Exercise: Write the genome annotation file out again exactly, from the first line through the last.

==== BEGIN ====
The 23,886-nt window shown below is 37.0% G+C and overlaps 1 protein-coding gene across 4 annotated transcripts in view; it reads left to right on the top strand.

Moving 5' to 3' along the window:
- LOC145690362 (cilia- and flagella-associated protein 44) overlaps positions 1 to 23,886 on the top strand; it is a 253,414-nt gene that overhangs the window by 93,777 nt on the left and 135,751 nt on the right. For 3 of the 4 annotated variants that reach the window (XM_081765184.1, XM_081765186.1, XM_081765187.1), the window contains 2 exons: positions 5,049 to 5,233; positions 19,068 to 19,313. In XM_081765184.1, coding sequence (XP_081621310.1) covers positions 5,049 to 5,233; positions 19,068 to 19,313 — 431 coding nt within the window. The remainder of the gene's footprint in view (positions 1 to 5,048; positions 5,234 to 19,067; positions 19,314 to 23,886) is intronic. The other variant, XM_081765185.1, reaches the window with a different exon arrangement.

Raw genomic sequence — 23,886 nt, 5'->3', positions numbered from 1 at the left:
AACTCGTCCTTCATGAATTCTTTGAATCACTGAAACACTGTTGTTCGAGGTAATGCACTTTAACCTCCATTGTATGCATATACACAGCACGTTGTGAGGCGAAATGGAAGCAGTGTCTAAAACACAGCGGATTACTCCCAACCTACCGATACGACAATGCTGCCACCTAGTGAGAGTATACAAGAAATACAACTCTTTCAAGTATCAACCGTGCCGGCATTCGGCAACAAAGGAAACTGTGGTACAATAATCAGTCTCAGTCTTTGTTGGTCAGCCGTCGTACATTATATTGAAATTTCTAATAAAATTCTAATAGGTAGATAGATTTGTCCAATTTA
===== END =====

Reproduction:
The 23,886-nt window shown below is 37.0% G+C and overlaps 1 protein-coding gene across 4 annotated transcripts in view; it reads left to right on the top strand.

Moving 5' to 3' along the window:
- LOC145690362 (cilia- and flagella-associated protein 44) overlaps positions 1 to 23,886 on the top strand; it is a 253,414-nt gene that overhangs the window by 93,777 nt on the left and 135,751 nt on the right. For 3 of the 4 annotated variants that reach the window (XM_081765184.1, XM_081765186.1, XM_081765187.1), the window contains 2 exons: positions 5,049 to 5,233; positions 19,068 to 19,313. In XM_081765184.1, coding sequence (XP_081621310.1) covers positions 5,049 to 5,233; positions 19,068 to 19,313 — 431 coding nt within the window. The remainder of the gene's footprint in view (positions 1 to 5,048; positions 5,234 to 19,067; positions 19,314 to 23,886) is intronic. The other variant, XM_081765185.1, reaches the window with a different exon arrangement.

Raw genomic sequence — 23,886 nt, 5'->3', positions numbered from 1 at the left:
AACTCGTCCTTCATGAATTCTTTGAATCACTGAAACACTGTTGTTCGAGGTAATGCACTTTAACCTCCATTGTATGCATATACACAGCACGTTGTGAGGCGAAATGGAAGCAGTGTCTAAAACACAGCGGATTACTCCCAACCTACCGATACGACAATGCTGCCACCTAGTGAGAGTATACAAGAAATACAACTCTTTCAAGTATCAACCGTGCCGGCATTCGGCAACAAAGGAAACTGTGGTACAATAATCAGTCTCAGTCTTTGTTGGTCAGCCGTCGTACATTATATTGAAATTTCTAATAAAATTCTAATAGGTAGATAGATTTGTCCAATTTA